Government waste takes on a whole new meaning today as a Chevrolet HHR and a flex-fuel Ford F-150 powered by ethanol roll into Washington D.C. for the Auto Show. Granted, a couple of E85-powered vehicles in our Nation's Capitol isn't all that interesting in and of itself, but this one has its tank filled with alcohol fuel derived from government office waste paper and waste cardboard.
The demonstration is being masterminded by Novozymes, which has partnered with Maryland-based Fiberight to show off that firm's biofuel enzyme technology. This fuel can reportedly be created using a wide variety of materials, including agricultural residues, municipal waste and so-called energy crops – feedstock grown specifically for biofuel use.
Interestingly, Novozymes' research into the enzyme biofuel technology was also fueled by taxpayer dollars: the first DOE grant totaled $2.2 million and was given in 2002; the second for $12.3 million was given in 2008. Why do we care? Well, it's generally argued that biofuels like ethanol reduce overall carbon emissions and don't require drilling for fossil fuels. Deriving ethanol from corn or other food crops, though, isn't exactly an ideal situation. So, the promise of cheap alcohol fuels from waste is a fine one indeed. Click past the break for the official press release.
[Source: Novazymes, The Detroit Bureau]
Novozymes to demonstrate improved enzyme technology for advanced biofuels
WASHINGTON – For the first time in U.S. history, a vehicle fuelled by government office waste paper and waste cardboard will drive the streets of Washington D.C. today. Global bioinnovation company Novozymes has partnered with Maryland-based Fiberight to provide the demonstration fuel.
"The advanced biofuels showcased here today demonstrate that the enzyme technology is ready for market. What we need now is commercialization and deployment of advanced biofuels in order to help meet our country's most pressing energy and environment challenges," said Adam Monroe, president, Novozymes North America.
During today's 'Ride 'n Drive' event, government VIP's and members of the media will get the chance to test drive a flex-fuel Chevrolet HHR at the Washington Convention Center. In the exhibition hall, a flex-fuel Ford F150 – also fuelled with the wastepaper-based biofuel – will be on display throughout the week. Both vehicles run on E85, a blend of 85 percent biofuel and 15 percent gasoline.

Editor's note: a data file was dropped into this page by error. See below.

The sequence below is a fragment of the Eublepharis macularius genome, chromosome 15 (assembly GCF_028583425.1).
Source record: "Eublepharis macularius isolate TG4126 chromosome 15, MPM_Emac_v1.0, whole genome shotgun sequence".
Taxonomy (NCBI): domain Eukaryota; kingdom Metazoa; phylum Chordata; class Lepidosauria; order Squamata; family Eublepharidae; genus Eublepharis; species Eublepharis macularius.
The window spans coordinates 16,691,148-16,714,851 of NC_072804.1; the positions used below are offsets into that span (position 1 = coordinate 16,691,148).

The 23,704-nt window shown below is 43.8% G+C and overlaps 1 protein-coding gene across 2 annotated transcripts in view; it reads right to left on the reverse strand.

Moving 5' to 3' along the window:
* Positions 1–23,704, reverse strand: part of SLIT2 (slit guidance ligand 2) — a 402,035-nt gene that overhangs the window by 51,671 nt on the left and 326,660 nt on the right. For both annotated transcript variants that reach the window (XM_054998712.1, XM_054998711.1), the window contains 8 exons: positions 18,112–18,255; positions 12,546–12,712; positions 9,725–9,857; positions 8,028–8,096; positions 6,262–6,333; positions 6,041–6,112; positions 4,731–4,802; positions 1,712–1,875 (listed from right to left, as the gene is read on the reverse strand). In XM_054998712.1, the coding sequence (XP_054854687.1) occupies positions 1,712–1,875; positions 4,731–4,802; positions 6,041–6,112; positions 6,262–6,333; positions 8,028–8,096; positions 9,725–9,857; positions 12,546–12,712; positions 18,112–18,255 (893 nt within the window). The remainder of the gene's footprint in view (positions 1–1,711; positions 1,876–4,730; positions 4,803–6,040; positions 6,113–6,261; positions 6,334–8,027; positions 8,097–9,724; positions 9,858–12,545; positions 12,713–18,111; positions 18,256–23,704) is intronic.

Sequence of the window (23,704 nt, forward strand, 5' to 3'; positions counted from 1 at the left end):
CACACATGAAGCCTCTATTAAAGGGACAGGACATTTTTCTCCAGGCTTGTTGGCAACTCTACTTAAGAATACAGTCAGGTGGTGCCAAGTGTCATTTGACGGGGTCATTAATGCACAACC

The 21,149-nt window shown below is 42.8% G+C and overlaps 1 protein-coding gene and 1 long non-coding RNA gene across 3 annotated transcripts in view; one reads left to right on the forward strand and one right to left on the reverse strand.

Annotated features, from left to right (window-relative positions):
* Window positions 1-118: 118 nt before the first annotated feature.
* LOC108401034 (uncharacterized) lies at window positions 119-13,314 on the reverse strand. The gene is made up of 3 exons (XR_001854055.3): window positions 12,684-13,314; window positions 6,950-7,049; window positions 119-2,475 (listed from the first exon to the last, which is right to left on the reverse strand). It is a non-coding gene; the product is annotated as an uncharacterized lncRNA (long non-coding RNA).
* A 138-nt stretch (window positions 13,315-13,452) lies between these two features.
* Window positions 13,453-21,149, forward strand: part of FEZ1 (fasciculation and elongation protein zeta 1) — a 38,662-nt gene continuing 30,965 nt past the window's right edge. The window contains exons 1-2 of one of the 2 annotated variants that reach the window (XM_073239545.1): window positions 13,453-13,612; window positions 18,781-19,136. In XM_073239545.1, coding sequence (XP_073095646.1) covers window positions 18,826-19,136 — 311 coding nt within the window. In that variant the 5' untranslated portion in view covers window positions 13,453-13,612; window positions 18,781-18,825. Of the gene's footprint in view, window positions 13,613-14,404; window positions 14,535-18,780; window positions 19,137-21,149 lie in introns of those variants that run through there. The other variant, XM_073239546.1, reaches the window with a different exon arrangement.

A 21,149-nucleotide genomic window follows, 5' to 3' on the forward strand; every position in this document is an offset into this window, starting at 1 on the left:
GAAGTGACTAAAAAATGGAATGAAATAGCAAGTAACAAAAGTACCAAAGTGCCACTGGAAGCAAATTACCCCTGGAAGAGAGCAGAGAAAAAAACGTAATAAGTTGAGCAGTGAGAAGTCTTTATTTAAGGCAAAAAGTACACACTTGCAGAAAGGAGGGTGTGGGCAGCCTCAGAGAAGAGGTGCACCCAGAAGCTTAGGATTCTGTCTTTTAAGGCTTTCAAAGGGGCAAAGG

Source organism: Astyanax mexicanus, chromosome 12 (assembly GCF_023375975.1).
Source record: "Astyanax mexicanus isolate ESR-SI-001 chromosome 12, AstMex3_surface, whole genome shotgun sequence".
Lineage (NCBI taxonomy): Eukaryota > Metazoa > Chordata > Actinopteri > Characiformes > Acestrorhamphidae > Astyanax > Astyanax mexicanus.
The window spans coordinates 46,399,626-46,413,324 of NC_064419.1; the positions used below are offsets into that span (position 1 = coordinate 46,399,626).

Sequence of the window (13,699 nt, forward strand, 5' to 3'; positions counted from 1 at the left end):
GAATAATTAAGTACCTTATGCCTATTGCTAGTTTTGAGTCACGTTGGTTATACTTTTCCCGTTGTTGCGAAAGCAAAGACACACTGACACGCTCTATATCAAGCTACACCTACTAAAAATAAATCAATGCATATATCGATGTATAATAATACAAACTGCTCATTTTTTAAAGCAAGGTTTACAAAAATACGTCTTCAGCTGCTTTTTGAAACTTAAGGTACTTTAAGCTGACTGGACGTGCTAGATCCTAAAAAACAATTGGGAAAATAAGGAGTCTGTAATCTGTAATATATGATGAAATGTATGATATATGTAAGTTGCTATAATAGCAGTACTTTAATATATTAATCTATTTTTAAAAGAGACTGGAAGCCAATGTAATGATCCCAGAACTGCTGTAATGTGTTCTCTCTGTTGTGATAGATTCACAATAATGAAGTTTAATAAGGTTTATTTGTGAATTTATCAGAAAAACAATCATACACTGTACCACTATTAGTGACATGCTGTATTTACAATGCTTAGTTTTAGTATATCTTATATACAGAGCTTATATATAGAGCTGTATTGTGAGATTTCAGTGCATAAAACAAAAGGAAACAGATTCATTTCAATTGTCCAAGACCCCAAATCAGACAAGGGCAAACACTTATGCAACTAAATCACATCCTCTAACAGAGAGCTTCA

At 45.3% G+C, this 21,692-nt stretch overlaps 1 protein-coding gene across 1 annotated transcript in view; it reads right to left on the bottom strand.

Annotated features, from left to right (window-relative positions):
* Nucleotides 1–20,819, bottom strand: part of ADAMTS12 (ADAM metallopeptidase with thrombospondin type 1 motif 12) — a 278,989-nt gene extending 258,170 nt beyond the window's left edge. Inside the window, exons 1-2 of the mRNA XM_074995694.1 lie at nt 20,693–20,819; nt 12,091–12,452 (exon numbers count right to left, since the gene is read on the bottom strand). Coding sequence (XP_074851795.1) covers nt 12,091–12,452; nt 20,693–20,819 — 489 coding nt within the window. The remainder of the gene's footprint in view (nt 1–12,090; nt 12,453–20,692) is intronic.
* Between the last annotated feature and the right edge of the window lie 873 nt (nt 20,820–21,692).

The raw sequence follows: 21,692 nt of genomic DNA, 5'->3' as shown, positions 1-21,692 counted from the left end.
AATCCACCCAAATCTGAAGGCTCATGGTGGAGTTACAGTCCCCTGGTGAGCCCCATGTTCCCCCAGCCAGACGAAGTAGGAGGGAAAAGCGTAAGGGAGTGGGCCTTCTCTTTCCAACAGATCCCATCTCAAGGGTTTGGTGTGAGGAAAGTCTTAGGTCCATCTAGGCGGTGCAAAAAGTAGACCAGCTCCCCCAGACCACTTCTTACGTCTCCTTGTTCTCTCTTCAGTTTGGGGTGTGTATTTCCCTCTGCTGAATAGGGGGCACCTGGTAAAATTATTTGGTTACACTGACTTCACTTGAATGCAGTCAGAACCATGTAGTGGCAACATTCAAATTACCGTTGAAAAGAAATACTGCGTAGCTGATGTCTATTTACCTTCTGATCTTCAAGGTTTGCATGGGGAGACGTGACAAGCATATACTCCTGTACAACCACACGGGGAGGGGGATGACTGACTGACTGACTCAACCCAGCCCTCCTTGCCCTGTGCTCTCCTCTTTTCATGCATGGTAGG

Novozymes multi-year research and development efforts have resulted in an enzyme cocktail that can now be used to make advanced biofuel from agricultural residues, municipal waste and energy crops. The biofuel demonstrated at the show is produced by Fiberight (www.fiberight.com). After a sequence of pulping, pre-treatment and wash, enzymes from Novozymes turn the paper and cardboard waste into sugars that are then fermented into biofuel. A sample of the paper feedstock will also be on display throughout the show.
The company is no stranger to the government spotlight. President Bush visited Novozymes headquarters in North Carolina in February 2007 to learn about enzyme technology which resulted in part of the plans for the Renewable Fuels Standard.
Novozymes also received two contracts from the DOE for its research efforts to bring down the cost of enzymes and improve their efficiency in converting cellulose to biofuels. The first contract for $2.2 million was given in 2002, and the second for $12.3 million was given in 2008.
As a result of this work, Novozymes has been able to achieve significant reductions in enzyme costs over the years, notably the 50 percent reduction announced in 2009. Most recently, the company received a $28.4 million tax credit toward the construction of its enzyme manufacturing facility in Blair, Nebraska which will create 100 new green jobs.
Advanced biofuels can deliver up to 90 percent CO2 emission reduction compared to gasoline and are the most cost-efficient way of reducing CO2 in the transport sector. In 2009, the deployment of Novozymes' technologies in all industries resulted in the reduction of CO2 emissions totaling approximately 27 million tons – the equivalent of taking 7 million cars off the road.